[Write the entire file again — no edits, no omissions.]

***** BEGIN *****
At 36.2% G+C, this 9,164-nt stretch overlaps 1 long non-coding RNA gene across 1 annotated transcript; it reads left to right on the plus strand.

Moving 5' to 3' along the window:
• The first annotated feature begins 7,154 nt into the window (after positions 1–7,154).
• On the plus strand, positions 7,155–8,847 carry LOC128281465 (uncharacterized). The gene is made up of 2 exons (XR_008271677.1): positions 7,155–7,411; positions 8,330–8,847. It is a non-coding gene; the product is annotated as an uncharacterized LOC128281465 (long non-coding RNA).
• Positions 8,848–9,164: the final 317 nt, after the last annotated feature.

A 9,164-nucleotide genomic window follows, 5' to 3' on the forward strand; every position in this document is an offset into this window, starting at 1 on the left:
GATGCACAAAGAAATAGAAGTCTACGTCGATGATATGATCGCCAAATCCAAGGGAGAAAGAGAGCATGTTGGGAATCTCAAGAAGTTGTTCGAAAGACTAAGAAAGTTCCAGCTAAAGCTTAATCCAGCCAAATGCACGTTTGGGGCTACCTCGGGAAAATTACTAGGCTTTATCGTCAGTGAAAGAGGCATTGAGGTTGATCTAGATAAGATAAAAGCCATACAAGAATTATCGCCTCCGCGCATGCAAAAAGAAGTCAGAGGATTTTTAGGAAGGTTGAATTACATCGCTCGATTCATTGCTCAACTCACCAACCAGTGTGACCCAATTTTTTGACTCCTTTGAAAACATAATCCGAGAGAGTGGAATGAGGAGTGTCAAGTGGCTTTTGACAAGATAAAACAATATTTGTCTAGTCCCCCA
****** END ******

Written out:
At 36.2% G+C, this 9,164-nt stretch overlaps 1 long non-coding RNA gene across 1 annotated transcript; it reads left to right on the plus strand.

Moving 5' to 3' along the window:
• The first annotated feature begins 7,154 nt into the window (after positions 1–7,154).
• On the plus strand, positions 7,155–8,847 carry LOC128281465 (uncharacterized). The gene is made up of 2 exons (XR_008271677.1): positions 7,155–7,411; positions 8,330–8,847. It is a non-coding gene; the product is annotated as an uncharacterized LOC128281465 (long non-coding RNA).
• Positions 8,848–9,164: the final 317 nt, after the last annotated feature.

A 9,164-nucleotide genomic window follows, 5' to 3' on the forward strand; every position in this document is an offset into this window, starting at 1 on the left:
GATGCACAAAGAAATAGAAGTCTACGTCGATGATATGATCGCCAAATCCAAGGGAGAAAGAGAGCATGTTGGGAATCTCAAGAAGTTGTTCGAAAGACTAAGAAAGTTCCAGCTAAAGCTTAATCCAGCCAAATGCACGTTTGGGGCTACCTCGGGAAAATTACTAGGCTTTATCGTCAGTGAAAGAGGCATTGAGGTTGATCTAGATAAGATAAAAGCCATACAAGAATTATCGCCTCCGCGCATGCAAAAAGAAGTCAGAGGATTTTTAGGAAGGTTGAATTACATCGCTCGATTCATTGCTCAACTCACCAACCAGTGTGACCCAATTTTTTGACTCCTTTGAAAACATAATCCGAGAGAGTGGAATGAGGAGTGTCAAGTGGCTTTTGACAAGATAAAACAATATTTGTCTAGTCCCCCA